In the UK, there is no single measure to calculate the mortality rate for Covid-19 accurately . We use inferences from total excess death rates, the number of people who have died within 28 days of a positive Covid-19 test, and those who have had Covid-19 mentioned as a contributory cause on their death certificate.

None of these on their own can give us a truly accurate picture about the cost in lives of the virus. There are three different types of patients who may fall within the excess mortality figures.

The first group is those who have died of Covid, i.e: where this was the main cause of death.

The Coronavirus Act 2020 made changes to death certification which may cloud the waters in this regard. While it is still intended that the doctor who attended the deceased during their last illness should, where possible, complete the death certificate, the Act also allows this to be completed if a patient was not seen by any medical practitioner during their last illness.

If that happens, a doctor would need to state to the best of their knowledge and belief the cause of death. Covid-19 is now an acceptable ‘direct’ or ‘underlying’ cause of death for the purposes of the certificate but, although it is a notifiable disease, this does not mean that deaths from it must be reported to the coroner.

This may well result in fewer post-mortems being conducted, and a valuable source of data missed. Some autopsy studies of patients who died of “influenza” during the 1918 Spanish flu pandemic showed that, while almost all patients had evidence of bacterial pneumonia, fewer than 50 per cent tested positive for influenza viral antigens or viral RNA. In other words, there was a significant overestimate of the numbers who had actually died of influenza itself.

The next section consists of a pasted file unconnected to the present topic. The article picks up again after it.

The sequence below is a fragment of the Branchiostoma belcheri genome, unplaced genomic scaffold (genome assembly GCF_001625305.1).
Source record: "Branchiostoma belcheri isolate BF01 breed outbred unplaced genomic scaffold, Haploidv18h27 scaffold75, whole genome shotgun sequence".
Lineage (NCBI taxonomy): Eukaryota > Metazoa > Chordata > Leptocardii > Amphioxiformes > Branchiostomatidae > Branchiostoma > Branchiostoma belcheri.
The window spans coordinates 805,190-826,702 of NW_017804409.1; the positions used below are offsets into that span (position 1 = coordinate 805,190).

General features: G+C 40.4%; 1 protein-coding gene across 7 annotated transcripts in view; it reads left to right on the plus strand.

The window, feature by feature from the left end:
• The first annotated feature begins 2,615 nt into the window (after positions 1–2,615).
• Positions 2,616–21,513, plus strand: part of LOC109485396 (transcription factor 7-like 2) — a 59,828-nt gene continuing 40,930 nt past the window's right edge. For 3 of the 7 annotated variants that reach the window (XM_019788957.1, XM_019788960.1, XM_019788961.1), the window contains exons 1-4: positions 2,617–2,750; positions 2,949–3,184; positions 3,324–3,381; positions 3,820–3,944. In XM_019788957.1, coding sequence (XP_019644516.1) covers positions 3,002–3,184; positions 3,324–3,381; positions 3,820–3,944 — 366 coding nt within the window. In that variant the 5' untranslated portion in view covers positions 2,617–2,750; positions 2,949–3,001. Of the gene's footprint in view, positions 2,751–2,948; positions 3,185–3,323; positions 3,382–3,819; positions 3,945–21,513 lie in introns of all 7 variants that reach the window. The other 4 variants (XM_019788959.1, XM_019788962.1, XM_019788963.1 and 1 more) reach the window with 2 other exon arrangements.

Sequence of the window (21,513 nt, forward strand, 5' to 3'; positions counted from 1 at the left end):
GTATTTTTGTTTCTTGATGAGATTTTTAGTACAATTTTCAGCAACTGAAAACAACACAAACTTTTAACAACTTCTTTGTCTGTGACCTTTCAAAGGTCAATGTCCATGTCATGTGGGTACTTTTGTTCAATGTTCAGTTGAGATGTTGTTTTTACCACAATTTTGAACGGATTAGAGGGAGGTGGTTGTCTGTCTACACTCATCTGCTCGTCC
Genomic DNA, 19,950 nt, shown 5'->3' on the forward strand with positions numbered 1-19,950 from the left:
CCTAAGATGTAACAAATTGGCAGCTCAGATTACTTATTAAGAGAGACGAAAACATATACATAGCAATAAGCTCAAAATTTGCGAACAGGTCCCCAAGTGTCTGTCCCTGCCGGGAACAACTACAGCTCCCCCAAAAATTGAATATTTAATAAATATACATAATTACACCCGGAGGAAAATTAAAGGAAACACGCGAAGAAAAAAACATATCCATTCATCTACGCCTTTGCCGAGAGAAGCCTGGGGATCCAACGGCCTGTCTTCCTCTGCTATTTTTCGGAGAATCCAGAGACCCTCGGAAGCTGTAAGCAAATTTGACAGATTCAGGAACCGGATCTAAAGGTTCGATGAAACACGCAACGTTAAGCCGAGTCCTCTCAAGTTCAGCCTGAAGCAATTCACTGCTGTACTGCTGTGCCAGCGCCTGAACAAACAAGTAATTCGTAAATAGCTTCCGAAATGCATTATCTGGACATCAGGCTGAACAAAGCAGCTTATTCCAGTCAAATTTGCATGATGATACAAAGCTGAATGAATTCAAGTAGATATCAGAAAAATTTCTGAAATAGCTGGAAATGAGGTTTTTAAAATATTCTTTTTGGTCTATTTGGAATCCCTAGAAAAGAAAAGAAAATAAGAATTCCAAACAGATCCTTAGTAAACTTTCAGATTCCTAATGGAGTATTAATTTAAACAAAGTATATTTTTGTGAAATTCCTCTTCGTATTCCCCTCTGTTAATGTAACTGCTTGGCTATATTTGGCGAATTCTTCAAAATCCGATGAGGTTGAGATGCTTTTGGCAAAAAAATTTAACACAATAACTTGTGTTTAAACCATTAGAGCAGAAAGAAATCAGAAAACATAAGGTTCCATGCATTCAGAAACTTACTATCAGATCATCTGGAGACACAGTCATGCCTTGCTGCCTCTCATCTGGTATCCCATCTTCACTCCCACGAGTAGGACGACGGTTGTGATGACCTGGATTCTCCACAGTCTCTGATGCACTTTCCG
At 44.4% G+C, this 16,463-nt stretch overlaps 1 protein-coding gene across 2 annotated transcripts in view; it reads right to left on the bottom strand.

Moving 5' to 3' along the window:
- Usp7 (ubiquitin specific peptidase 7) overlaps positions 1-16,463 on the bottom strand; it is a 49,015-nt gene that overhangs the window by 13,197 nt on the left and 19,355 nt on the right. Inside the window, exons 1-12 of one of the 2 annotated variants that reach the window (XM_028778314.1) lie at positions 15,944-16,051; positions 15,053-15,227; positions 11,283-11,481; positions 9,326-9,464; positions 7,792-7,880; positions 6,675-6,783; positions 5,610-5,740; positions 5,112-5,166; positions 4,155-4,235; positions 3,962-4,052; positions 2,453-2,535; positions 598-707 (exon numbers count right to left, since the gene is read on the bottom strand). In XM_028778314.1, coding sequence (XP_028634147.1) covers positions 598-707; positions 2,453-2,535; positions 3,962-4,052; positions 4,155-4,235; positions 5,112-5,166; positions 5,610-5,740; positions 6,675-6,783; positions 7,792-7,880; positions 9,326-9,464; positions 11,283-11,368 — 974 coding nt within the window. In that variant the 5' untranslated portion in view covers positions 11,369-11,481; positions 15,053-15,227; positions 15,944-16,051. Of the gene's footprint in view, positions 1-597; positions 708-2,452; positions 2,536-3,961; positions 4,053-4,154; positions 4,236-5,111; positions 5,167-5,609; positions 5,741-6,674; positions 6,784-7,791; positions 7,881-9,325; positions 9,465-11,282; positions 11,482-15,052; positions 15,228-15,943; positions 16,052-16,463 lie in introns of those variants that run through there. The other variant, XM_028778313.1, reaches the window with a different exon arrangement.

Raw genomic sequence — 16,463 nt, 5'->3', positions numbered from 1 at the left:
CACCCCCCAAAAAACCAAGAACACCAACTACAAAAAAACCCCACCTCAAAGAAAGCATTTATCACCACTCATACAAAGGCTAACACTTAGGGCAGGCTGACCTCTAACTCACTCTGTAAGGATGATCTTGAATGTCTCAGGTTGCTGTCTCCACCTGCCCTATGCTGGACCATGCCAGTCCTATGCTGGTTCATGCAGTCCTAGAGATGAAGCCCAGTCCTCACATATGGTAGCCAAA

The second group is those who died with Covid19, that is, those who had been diagnosed with a positive test ,but who may have died of other, unrelated causes.

It seems strange to many that someone who tested positive for the virus but was hit by a bus within a month is counted as a Covid-19 death.

The third group is those who have died as a consequence of Covid-19, including those who did not access medical care because of lockdown, or those who were unable to access the appropriate care because hospitals were overwhelmed with Covid-19 patients.

This will be of importance in determining how we run our healthcare services, especially if pandemic is likely to occur more frequently. It has long been the practice in the NHS to run at very high bed occupancy rates.

We have to ask, if pandemic is going to be potentially a more frequent event, whether this is tilting the balance between efficiency and resilience in the wrong direction. Given that we have spent billions of pounds trying to stop the capacity of our healthcare system being overwhelmed, would it not be more sensible (and potentially more financially prudent) in future to run the system with many more beds available than we expect to need at any one time?

Given the overall cost to our economy and the impact on the future of our public finances, perhaps we need to re-visit some of the assumptions that have underpinned policy under governments of all political colours. ,